An interesting statement emerged on NewTeeVee today. Post author Chris Albrecht quotes Roku VP of consumer products “It’s unfortunate that the limitless possibilities are being capped by an ISP [Comcast], but it has no direct business impact on us.” Roku, for those unaware, is in a partnership with Netflix to deliver streaming movies on a $99 buy-in deal fully subsidized through one’s monthly rental subscription cost. Comcast, meanwhile, will be initiating a bandwidth limit of 250GB for residential broadband users per month starting in October.
Let me say that 1) the limits to be enact could have a direct business impact on Roku, and 2) of course the company will say otherwise. The reason being that it is in Roku’s interest to disregard changes at Comcast. If it were to complain in ways that prospective users would notice, it might risk cutting into sales by dissuading shoppers concerned about hitting the data limit. And at this point in time, Roku likely doesn’t need such disruptions to its output.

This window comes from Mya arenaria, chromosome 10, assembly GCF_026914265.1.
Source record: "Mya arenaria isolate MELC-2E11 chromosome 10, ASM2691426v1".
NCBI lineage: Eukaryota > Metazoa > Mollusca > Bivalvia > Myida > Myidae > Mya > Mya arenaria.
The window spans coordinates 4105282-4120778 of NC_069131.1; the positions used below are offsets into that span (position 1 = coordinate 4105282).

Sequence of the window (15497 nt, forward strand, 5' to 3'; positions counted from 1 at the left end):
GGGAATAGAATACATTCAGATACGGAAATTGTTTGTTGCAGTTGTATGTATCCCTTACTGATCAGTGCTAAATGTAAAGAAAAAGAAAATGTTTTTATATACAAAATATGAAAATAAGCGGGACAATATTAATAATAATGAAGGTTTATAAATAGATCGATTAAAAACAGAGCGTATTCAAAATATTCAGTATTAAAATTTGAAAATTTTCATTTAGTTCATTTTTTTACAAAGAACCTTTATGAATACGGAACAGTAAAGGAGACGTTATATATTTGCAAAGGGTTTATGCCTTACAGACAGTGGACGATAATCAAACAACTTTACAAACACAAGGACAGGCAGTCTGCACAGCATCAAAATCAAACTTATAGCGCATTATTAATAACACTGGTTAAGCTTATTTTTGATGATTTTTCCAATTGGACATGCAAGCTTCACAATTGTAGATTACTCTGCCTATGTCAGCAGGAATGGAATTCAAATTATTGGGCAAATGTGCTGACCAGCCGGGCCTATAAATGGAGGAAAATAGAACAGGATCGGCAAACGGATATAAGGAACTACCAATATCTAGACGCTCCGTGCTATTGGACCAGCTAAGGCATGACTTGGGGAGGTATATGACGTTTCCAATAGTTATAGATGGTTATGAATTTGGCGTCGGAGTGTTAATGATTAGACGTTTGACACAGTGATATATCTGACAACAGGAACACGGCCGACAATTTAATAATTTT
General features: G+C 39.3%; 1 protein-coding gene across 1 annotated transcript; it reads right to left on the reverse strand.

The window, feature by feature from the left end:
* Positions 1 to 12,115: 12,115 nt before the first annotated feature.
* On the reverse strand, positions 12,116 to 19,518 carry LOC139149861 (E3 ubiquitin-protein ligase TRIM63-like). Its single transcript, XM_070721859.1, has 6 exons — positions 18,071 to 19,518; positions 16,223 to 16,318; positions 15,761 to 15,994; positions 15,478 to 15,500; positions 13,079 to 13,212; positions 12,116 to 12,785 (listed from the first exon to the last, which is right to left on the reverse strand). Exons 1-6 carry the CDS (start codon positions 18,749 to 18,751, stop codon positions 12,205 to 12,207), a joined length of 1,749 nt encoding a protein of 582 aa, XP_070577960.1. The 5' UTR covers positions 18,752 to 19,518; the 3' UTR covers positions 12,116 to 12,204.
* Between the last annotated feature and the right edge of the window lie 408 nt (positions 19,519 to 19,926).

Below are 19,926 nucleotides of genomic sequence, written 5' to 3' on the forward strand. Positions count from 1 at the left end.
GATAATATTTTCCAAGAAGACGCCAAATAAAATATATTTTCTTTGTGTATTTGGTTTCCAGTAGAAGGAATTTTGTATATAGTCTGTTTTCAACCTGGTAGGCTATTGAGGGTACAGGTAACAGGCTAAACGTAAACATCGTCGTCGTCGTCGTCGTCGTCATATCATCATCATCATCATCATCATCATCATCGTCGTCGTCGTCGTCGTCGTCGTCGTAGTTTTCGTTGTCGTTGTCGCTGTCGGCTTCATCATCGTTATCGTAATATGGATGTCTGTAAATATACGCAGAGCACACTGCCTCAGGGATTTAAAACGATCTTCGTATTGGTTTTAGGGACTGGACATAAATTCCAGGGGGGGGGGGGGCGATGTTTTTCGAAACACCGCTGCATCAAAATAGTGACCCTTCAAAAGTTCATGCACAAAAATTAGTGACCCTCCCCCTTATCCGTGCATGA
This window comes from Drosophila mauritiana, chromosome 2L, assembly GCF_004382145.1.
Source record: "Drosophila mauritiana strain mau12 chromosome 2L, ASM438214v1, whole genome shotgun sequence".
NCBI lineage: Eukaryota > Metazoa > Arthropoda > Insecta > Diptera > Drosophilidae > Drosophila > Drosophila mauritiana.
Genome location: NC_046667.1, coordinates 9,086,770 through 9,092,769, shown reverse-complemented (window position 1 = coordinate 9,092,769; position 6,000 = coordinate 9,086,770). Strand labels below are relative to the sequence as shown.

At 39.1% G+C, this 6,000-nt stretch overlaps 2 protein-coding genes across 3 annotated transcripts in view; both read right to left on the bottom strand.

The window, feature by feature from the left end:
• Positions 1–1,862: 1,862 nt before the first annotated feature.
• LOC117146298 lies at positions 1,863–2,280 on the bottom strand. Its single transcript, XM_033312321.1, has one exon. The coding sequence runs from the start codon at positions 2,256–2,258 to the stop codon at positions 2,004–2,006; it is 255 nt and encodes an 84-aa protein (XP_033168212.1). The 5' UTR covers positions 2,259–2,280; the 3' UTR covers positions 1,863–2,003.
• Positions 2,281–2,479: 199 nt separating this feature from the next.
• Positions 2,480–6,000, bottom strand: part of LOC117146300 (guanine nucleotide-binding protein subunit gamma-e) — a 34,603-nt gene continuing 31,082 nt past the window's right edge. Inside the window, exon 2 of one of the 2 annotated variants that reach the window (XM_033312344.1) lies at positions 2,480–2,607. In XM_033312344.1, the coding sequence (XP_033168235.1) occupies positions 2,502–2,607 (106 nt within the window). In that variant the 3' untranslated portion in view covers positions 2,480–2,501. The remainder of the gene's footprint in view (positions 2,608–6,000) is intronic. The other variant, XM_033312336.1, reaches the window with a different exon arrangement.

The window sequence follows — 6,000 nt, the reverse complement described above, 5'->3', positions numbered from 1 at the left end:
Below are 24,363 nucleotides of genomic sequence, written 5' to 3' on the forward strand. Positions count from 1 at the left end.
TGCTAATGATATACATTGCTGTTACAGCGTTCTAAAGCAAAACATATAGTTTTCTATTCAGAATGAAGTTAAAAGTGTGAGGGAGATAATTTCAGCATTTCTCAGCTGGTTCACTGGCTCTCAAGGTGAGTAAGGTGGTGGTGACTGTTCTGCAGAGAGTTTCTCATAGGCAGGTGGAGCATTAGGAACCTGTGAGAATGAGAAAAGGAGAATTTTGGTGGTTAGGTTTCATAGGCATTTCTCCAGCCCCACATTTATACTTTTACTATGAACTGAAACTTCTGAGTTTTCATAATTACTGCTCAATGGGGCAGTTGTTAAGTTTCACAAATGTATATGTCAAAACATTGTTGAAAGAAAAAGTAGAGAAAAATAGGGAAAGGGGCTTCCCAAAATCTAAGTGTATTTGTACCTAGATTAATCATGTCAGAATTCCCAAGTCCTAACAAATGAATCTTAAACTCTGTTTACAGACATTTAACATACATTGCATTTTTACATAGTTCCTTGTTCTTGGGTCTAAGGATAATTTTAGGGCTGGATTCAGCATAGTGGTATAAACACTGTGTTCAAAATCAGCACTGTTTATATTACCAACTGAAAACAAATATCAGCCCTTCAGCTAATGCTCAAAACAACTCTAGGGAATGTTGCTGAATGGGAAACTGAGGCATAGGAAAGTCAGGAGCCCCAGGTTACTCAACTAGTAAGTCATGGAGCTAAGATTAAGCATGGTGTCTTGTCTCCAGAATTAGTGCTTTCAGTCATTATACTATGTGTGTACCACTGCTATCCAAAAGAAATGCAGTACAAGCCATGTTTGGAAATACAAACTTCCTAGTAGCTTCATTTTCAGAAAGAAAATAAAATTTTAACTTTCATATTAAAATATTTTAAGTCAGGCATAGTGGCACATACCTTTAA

VP Tim Twerdhal says that consumers’ choice of downstream video bitrates allows Roku to safely stay within the bounds set by Comcast. A valid point. Equally valid is his explanation that visual quality will be sustained while bitrates drop as the technologies involved improve and advance. But such progress is a relative unknown to Comcast’s very real “cut-off.”
Furthermore, it only takes knowledge of existence a limit - not too big or too small - to influence consumer decisions. Give a user warning of what might be if he/she were to seek the full potential (or close to it) of modern conveniences like high-quality media downloads, and that tricky thing known as deliberation creeps into the picture. A user might begin to weight the pros and cons of his/her situation. And that eventually eats into interconnected economies. With the movie/TV download sector being one of the hungriest around today.
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